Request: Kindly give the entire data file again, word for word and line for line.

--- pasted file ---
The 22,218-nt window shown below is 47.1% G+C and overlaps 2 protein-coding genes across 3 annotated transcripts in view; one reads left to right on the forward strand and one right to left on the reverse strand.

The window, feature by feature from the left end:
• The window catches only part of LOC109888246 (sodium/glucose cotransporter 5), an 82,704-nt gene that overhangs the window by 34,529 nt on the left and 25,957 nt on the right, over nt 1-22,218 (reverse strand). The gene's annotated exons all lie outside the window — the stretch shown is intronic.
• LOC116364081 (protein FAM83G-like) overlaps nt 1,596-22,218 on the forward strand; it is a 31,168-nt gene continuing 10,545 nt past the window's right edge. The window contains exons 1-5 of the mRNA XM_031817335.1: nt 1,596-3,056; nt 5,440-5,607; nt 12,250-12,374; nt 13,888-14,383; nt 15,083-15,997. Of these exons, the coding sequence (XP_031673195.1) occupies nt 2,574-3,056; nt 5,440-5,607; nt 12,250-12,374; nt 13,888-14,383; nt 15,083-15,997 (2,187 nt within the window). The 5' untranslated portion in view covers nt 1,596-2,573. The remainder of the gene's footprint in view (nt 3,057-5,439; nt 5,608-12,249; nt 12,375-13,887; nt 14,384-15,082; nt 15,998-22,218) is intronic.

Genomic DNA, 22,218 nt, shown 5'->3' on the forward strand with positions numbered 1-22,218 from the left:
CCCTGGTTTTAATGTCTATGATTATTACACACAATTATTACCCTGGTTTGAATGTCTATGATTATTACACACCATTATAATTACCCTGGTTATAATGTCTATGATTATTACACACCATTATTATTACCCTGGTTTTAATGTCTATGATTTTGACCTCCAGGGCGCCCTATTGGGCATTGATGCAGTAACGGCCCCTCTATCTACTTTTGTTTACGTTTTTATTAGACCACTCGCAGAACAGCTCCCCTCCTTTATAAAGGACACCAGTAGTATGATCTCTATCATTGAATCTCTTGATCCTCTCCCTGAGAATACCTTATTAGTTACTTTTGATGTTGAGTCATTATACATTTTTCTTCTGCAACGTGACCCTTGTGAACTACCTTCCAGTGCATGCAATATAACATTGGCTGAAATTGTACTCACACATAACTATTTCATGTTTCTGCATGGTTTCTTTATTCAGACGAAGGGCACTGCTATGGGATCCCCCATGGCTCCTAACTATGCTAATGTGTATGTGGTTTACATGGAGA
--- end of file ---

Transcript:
The 22,218-nt window shown below is 47.1% G+C and overlaps 2 protein-coding genes across 3 annotated transcripts in view; one reads left to right on the forward strand and one right to left on the reverse strand.

The window, feature by feature from the left end:
• The window catches only part of LOC109888246 (sodium/glucose cotransporter 5), an 82,704-nt gene that overhangs the window by 34,529 nt on the left and 25,957 nt on the right, over nt 1-22,218 (reverse strand). The gene's annotated exons all lie outside the window — the stretch shown is intronic.
• LOC116364081 (protein FAM83G-like) overlaps nt 1,596-22,218 on the forward strand; it is a 31,168-nt gene continuing 10,545 nt past the window's right edge. The window contains exons 1-5 of the mRNA XM_031817335.1: nt 1,596-3,056; nt 5,440-5,607; nt 12,250-12,374; nt 13,888-14,383; nt 15,083-15,997. Of these exons, the coding sequence (XP_031673195.1) occupies nt 2,574-3,056; nt 5,440-5,607; nt 12,250-12,374; nt 13,888-14,383; nt 15,083-15,997 (2,187 nt within the window). The 5' untranslated portion in view covers nt 1,596-2,573. The remainder of the gene's footprint in view (nt 3,057-5,439; nt 5,608-12,249; nt 12,375-13,887; nt 14,384-15,082; nt 15,998-22,218) is intronic.

Genomic DNA, 22,218 nt, shown 5'->3' on the forward strand with positions numbered 1-22,218 from the left:
CCCTGGTTTTAATGTCTATGATTATTACACACAATTATTACCCTGGTTTGAATGTCTATGATTATTACACACCATTATAATTACCCTGGTTATAATGTCTATGATTATTACACACCATTATTATTACCCTGGTTTTAATGTCTATGATTTTGACCTCCAGGGCGCCCTATTGGGCATTGATGCAGTAACGGCCCCTCTATCTACTTTTGTTTACGTTTTTATTAGACCACTCGCAGAACAGCTCCCCTCCTTTATAAAGGACACCAGTAGTATGATCTCTATCATTGAATCTCTTGATCCTCTCCCTGAGAATACCTTATTAGTTACTTTTGATGTTGAGTCATTATACATTTTTCTTCTGCAACGTGACCCTTGTGAACTACCTTCCAGTGCATGCAATATAACATTGGCTGAAATTGTACTCACACATAACTATTTCATGTTTCTGCATGGTTTCTTTATTCAGACGAAGGGCACTGCTATGGGATCCCCCATGGCTCCTAACTATGCTAATGTGTATGTGGTTTACATGGAGA